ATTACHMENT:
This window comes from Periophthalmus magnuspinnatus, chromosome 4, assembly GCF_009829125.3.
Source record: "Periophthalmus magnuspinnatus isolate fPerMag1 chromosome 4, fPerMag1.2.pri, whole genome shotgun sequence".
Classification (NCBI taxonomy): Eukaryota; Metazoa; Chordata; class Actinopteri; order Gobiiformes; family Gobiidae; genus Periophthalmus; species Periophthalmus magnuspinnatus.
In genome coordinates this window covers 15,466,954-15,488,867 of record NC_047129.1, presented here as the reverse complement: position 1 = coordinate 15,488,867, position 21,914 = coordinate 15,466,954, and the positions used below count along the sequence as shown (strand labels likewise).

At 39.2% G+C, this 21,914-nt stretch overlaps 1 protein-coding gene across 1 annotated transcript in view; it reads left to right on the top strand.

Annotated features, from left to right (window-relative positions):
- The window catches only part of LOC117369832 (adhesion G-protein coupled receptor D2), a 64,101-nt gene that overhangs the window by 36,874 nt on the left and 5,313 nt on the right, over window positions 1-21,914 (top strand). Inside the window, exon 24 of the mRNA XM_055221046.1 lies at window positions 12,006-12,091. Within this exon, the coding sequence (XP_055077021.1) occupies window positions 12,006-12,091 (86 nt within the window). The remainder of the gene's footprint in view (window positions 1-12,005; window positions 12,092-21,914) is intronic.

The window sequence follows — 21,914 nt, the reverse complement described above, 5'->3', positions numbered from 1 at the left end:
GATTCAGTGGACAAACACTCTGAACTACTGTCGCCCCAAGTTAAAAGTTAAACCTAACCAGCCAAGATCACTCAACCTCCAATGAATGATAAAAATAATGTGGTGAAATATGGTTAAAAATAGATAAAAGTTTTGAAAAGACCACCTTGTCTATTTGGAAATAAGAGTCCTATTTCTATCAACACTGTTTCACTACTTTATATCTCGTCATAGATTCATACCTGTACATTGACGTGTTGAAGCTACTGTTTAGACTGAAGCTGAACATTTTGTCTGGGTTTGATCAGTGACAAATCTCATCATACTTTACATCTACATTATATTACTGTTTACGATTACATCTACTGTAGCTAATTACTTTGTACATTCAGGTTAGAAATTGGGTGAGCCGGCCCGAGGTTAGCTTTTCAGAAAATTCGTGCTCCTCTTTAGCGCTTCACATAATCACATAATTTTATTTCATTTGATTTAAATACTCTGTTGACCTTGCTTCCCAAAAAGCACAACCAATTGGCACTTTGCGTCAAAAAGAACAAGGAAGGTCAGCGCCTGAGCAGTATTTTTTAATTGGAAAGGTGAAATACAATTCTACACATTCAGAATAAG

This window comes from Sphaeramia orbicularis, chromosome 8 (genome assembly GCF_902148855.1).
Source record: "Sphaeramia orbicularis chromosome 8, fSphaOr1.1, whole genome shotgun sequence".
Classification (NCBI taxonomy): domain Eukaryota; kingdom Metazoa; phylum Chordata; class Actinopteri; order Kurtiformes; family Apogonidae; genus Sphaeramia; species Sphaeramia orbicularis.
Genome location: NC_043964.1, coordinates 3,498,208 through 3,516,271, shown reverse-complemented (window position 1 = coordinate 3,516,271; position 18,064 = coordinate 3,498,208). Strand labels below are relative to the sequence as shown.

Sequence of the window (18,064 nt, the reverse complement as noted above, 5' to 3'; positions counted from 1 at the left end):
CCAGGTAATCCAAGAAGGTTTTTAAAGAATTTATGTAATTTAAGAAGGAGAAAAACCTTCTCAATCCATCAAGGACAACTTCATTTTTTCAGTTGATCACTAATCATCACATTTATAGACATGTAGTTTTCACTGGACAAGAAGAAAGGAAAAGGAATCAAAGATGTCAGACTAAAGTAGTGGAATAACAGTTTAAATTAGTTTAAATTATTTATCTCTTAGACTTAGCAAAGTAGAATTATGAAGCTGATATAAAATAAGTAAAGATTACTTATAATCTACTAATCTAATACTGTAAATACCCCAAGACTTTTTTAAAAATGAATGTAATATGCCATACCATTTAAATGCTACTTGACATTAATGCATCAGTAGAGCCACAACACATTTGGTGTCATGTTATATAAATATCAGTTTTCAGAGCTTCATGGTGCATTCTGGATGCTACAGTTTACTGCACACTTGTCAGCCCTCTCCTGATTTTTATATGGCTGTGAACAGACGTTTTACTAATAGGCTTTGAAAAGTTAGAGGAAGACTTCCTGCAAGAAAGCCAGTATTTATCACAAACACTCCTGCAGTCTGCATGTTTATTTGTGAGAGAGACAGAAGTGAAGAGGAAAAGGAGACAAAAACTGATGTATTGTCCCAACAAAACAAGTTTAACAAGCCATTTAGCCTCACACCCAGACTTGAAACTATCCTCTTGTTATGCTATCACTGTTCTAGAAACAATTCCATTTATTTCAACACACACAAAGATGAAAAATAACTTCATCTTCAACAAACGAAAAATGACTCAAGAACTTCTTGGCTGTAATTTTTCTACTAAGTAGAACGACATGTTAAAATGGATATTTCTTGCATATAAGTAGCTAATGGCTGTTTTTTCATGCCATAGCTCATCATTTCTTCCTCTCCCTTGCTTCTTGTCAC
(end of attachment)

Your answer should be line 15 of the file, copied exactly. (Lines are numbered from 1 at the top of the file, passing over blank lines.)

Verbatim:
CCAGGTAATCCAAGAAGGTTTTTAAAGAATTTATGTAATTTAAGAAGGAGAAAAACCTTCTCAATCCATCAAGGACAACTTCATTTTTTCAGTTGATCACTAATCATCACATTTATAGACATGTAGTTTTCACTGGACAAGAAGAAAGGAAAAGGAATCAAAGATGTCAGACTAAAGTAGTGGAATAACAGTTTAAATTAGTTTAAATTATTTATCTCTTAGACTTAGCAAAGTAGAATTATGAAGCTGATATAAAATAAGTAAAGATTACTTATAATCTACTAATCTAATACTGTAAATACCCCAAGACTTTTTTAAAAATGAATGTAATATGCCATACCATTTAAATGCTACTTGACATTAATGCATCAGTAGAGCCACAACACATTTGGTGTCATGTTATATAAATATCAGTTTTCAGAGCTTCATGGTGCATTCTGGATGCTACAGTTTACTGCACACTTGTCAGCCCTCTCCTGATTTTTATATGGCTGTGAACAGACGTTTTACTAATAGGCTTTGAAAAGTTAGAGGAAGACTTCCTGCAAGAAAGCCAGTATTTATCACAAACACTCCTGCAGTCTGCATGTTTATTTGTGAGAGAGACAGAAGTGAAGAGGAAAAGGAGACAAAAACTGATGTATTGTCCCAACAAAACAAGTTTAACAAGCCATTTAGCCTCACACCCAGACTTGAAACTATCCTCTTGTTATGCTATCACTGTTCTAGAAACAATTCCATTTATTTCAACACACACAAAGATGAAAAATAACTTCATCTTCAACAAACGAAAAATGACTCAAGAACTTCTTGGCTGTAATTTTTCTACTAAGTAGAACGACATGTTAAAATGGATATTTCTTGCATATAAGTAGCTAATGGCTGTTTTTTCATGCCATAGCTCATCATTTCTTCCTCTCCCTTGCTTCTTGTCAC